For a true paradox, I’d refer you to Zeno’s paradoxes: http://en.wikipedia.org/wiki/Zeno's_paradoxes. My favorite is the infinitely halving distance. You can halve the distance between points A and B an infinite number of times. If you progressively only move half the distance to point B, you can theoretically move an infinite number of times before you reach point B. Yet try to do this with the wall in front of you and you’ll eventually hit the wall.

    • JB, I come from that same era. However, I see students that are engaging in social media, and reading books that I wished I had thought to read when I was there age. This leads me to conclude that our future generations of students will be much more critical and examine the paradoxes that our generations ignored. I never stated the validity of my underlying examples of the premises I gave, in fact I think there is much to doubt about the validity of these premises. Much of PT education and the dissemination of the knowledge of PT is based on such conclusions without a through examination of the underlying premises. In the light of a contradiction between two conclusions (a paradox) we are forced to examine the premises that underlie each of the conclusions more closely. I believe that is what you are getting at with your point. Which I agree with. Your example of having the distance between two points would be valid in reality if human movement could be as perfectly accurate as the mathematics that describes the paradox. Unfortunately, we cannot move exactly halve the distance each time, we either undershoot or overshoot the distance. There is a certain standard error. Because the movement is always forward i.e. toward the wall. The standard error exceeds the actual distance required to move. So that we error and move more than we should and hence we eventually reach the wall. While math describes life, it is not life. The map is not the territory. Thanks for the very relevant comments. Eric

      • Eric, I absolutely agree that we need to examine the premises of every argument. And you are also correct and make Kenny’s point as well: the example paradox I gave is not valid in reality. As Kenny has cited below: “falsehoods cannot occur”. If you have used a logical thought process and arrive at what you think is untrue, you must question the assumptions.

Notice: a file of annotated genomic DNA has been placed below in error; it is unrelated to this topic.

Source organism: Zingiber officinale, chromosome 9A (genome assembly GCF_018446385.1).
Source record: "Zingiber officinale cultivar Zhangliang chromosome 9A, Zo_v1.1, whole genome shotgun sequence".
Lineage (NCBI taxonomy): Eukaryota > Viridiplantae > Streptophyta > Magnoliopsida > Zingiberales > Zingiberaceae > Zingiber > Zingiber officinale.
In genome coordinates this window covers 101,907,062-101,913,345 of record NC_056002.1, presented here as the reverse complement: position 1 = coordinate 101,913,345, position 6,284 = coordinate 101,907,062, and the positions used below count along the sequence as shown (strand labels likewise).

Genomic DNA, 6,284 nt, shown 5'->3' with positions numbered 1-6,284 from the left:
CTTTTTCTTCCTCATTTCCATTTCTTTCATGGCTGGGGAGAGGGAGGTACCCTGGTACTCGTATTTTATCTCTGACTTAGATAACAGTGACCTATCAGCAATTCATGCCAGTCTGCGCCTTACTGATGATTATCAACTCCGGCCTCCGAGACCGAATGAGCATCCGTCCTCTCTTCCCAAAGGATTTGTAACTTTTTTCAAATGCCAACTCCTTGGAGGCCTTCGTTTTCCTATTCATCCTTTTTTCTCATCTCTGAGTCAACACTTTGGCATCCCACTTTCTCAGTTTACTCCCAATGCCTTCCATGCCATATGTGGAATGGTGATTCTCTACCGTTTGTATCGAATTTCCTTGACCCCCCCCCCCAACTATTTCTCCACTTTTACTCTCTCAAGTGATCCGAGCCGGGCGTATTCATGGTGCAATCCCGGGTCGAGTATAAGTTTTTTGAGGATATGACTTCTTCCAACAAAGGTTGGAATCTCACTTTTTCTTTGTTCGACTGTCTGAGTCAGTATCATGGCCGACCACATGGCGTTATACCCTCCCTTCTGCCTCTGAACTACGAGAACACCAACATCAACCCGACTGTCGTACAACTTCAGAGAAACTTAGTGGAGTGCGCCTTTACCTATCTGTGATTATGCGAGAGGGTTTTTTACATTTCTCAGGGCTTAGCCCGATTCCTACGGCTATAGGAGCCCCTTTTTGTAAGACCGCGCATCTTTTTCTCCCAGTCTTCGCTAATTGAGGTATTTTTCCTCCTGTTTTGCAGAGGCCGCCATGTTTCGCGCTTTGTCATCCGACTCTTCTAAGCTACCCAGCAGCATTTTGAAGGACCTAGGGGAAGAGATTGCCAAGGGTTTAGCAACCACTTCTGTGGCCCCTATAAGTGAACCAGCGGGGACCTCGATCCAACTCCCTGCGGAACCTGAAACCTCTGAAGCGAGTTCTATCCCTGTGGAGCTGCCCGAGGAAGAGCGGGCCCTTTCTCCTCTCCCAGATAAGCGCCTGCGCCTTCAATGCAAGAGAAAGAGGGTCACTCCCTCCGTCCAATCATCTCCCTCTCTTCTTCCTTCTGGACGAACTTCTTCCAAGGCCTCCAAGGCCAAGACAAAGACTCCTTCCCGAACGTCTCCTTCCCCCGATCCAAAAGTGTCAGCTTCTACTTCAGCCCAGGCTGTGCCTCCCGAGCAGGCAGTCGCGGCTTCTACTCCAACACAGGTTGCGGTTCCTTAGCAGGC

But it seems like you are calling any two contradictory conclusions a paradox. In your example: “some patients do not need treatment to resolve pain” versus “all patients need treatment to resolve pain” sounds as outlandish as the conclusions “a water molecule is H2O” versus “a water molecule is not H2O”. I would call neither of these a paradox as one conclusion is clearly incorrect (though contradictory). I think that calling these concepts paradoxes opens the door to denying any and all truths.
        I love the questions you posit but again would not call them paradoxes, and I do think some of them may eventually be answerable. Some of them are closer to being answered than others.
        I would be very interested to know what the instructors of ThinkAgain have to say about contradictory conclusions and paradoxes.

  5. Eric,

    I have really been enjoying your posts here and the discussions that have followed. As a student, they have been invaluable to challenging my thinking and cultivating my ability to reason. Thanks to you and all those who have contributed in the comments.

    I wanted to share a brief excerpt on paradox from Noson Yonofsky’s book “The Outer Limits of Reason”

    “Since falsehoods cannot occur and since our derivation followed valid logic, the only conclusion is that our assumption was not true. In a way, the paradox is a test to see if an assumption is a legitimate addition to reason. If one can use valid reason and the assumption to derive a falsehood, then the assumption is wrong. The paradox shows that we have stepped beyond the boundaries of reason. A paradox in this sense is a pointer to an incorrect view. It points to the fact that the assumption is wrong. Since the assumption is wrong, it cannot be added to reason. This is a limitation of reason.”

    We could all do a better job of learning from our mistakes and our failures. The paradox can be an infinitely interesting and valuable tool for demonstrating the limitations of our reasoning.

    Thanks again,
    Kenny

  6. Yes instead of using Occam’s Broom to sweep up inconvenient assumptions we should be building up our skills and focusing on their unreason.

  7. […] Paradoxes exist, and hacking may be helpful to a broader, more accurate assessment of the hows and whys of clinical care. Appropriate “evidence base” and proper “experience” are separate, but interacting components of developing into a high level clinician. Ideally, these are synergistic principles that contribute to each other, instead of mutually exclusive entities that are developed in isolation. Neither “experience” nor “evidence” ensures accurate research interpretation and application. Knowledge of current literature, appraisal of research, application of science, translating understanding into to practice, volume of clinical practice, and level of clinical ability (ranging from communication to therapeutic alliance to clinical decision making) are all differing skills. Of course, this is not an exhaustive list or conceptual framework. But, in essence, developing as a clinician, no matter our professional age, is more than simply evidence or experience.  […]